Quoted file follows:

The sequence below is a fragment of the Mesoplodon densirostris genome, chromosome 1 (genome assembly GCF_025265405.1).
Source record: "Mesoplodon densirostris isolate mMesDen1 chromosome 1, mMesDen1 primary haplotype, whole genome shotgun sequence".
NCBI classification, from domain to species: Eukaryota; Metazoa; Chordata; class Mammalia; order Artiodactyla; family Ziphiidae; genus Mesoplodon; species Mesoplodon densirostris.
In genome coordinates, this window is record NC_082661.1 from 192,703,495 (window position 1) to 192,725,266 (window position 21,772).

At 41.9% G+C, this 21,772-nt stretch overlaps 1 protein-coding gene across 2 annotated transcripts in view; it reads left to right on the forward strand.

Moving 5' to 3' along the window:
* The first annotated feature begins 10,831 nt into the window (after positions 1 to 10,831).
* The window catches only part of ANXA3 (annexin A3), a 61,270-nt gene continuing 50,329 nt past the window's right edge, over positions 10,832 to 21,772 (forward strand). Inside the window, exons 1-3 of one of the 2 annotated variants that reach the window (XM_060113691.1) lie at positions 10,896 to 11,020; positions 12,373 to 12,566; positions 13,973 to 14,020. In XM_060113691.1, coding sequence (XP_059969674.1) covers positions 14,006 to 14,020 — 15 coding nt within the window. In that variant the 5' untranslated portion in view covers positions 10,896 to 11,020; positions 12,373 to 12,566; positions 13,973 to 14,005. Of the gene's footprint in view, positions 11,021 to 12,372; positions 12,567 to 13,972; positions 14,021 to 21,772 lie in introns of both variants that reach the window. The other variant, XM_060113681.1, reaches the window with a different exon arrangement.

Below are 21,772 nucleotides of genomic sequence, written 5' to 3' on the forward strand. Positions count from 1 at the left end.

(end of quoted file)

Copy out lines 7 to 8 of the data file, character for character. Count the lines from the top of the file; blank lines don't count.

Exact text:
* The first annotated feature begins 10,831 nt into the window (after positions 1 to 10,831).
* The window catches only part of ANXA3 (annexin A3), a 61,270-nt gene continuing 50,329 nt past the window's right edge, over positions 10,832 to 21,772 (forward strand). Inside the window, exons 1-3 of one of the 2 annotated variants that reach the window (XM_060113691.1) lie at positions 10,896 to 11,020; positions 12,373 to 12,566; positions 13,973 to 14,020. In XM_060113691.1, coding sequence (XP_059969674.1) covers positions 14,006 to 14,020 — 15 coding nt within the window. In that variant the 5' untranslated portion in view covers positions 10,896 to 11,020; positions 12,373 to 12,566; positions 13,973 to 14,005. Of the gene's footprint in view, positions 11,021 to 12,372; positions 12,567 to 13,972; positions 14,021 to 21,772 lie in introns of both variants that reach the window. The other variant, XM_060113681.1, reaches the window with a different exon arrangement.